Cheryl Pierce bought the Moondance for $7,500 from developers who wanted to tear it down.
"There was a lot of work that needed to be done, a lot of cleaning that needed to be done. But it was an awesome place," she told Bowers in Part Five of the Early Show series, "Early Across America," which tells stories of hope amid the economic despair sweeping the nation.
Then her husband and father, who are both truckers, went to Manhattan, loaded up the diner and drove it the 2,200 miles to southwest Wyoming.
"A lot of people had hopes and dreams and expectations for it," Kent Profit, Pierce's father, said. "New Yorkers, people in Wyoming here, have all said go for it."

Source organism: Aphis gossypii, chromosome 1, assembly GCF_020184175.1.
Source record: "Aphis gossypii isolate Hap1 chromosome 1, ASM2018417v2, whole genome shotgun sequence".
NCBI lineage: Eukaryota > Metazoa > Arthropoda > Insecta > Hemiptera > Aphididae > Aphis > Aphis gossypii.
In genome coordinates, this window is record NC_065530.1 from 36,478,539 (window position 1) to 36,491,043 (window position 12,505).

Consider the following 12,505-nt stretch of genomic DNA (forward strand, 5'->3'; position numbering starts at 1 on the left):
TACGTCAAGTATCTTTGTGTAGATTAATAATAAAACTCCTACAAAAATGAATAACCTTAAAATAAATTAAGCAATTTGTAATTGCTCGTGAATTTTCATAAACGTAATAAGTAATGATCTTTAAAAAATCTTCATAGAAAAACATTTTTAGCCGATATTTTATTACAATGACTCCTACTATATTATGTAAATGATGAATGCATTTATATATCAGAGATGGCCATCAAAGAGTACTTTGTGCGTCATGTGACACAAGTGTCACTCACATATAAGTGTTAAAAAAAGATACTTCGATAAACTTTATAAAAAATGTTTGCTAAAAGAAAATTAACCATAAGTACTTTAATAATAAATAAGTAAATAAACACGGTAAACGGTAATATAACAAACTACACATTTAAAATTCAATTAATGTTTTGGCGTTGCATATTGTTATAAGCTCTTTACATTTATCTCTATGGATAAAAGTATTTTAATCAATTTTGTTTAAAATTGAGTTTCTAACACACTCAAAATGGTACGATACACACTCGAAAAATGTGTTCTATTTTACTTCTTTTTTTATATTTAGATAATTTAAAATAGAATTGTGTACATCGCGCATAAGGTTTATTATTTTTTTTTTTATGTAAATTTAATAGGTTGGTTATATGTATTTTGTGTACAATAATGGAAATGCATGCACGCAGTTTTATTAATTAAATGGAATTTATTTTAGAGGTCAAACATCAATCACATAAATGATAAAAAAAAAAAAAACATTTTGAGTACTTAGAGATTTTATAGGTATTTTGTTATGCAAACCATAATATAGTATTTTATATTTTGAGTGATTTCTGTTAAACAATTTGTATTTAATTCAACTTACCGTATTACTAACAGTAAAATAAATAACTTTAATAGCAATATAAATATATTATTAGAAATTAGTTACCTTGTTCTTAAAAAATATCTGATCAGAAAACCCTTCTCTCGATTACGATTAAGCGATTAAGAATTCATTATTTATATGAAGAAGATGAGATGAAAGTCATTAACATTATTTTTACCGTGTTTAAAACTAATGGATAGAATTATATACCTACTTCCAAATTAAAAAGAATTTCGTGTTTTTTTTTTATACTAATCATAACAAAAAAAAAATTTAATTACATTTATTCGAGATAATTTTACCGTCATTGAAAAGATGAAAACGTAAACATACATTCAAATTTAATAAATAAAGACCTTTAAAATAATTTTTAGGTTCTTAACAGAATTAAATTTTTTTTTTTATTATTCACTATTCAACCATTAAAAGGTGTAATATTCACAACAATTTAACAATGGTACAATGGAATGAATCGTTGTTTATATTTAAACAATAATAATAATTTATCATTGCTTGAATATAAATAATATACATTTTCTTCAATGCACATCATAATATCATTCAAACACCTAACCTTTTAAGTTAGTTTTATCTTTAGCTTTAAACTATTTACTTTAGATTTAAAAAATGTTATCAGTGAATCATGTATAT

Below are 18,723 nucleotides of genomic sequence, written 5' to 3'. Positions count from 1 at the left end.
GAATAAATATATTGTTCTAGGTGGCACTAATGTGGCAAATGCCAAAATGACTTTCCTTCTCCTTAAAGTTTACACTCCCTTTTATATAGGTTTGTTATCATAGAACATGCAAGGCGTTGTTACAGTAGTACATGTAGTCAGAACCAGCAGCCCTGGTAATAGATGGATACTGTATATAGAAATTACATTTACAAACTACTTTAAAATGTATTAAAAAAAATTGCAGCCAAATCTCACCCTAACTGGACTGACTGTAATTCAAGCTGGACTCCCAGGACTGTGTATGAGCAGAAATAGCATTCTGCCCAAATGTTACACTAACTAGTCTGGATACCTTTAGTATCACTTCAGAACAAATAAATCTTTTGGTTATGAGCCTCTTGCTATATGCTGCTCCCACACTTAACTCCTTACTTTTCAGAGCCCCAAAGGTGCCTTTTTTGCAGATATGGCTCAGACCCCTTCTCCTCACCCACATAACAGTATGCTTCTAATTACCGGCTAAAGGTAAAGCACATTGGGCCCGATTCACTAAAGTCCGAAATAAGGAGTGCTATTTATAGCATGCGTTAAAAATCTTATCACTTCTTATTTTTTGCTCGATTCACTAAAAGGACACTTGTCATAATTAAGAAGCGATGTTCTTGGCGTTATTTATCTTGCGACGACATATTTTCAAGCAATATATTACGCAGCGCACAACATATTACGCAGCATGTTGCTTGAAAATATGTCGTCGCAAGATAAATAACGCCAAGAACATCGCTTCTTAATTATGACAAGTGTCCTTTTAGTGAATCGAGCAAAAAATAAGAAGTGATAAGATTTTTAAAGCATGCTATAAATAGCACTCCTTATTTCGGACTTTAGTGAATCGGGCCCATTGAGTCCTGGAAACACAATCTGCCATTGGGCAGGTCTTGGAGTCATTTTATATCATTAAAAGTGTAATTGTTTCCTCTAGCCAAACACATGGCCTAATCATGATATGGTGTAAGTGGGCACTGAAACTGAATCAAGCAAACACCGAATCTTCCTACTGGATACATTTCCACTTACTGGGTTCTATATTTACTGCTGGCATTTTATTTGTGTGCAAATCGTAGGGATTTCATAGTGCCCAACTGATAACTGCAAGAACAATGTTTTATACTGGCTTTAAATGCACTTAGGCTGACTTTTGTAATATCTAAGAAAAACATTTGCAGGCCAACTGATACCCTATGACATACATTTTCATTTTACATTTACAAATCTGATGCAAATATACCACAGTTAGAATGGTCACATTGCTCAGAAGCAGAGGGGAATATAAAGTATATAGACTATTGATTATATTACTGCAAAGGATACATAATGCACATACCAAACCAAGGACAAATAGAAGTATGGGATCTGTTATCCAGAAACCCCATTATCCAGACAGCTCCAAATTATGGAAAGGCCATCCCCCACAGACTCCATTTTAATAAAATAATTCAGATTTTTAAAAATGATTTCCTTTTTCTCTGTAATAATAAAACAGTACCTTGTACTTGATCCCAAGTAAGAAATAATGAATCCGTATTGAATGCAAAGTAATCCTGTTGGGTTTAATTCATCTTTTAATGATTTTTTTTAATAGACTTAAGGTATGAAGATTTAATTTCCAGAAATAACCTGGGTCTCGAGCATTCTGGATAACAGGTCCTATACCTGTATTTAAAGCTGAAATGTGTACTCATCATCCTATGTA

But once here, nothing came easy. A brutal snowstorm collapsed the roof, making a big restoration job even bigger. It took the Pierces a full year to get the money and manpower needed to restore it, using a diner photo book to replicate the look she wanted.
What she didn't anticipate was that friends and family would be moonstruck by the Moondance and be willing to donate time and talent. Cheryl's sister Tanya left a high-paying office job to help out with menu design and stayed on to wait tables and wash dishes.
Although the shiny silver building may not be noticed during the day, at night the Moondance comes to life, drawing in both regulars and first-timers. And the diner's unique story helped create a big buzz.
"We have somehow become a destination diner," said Pierce. "And that in itself is a wonderful feat."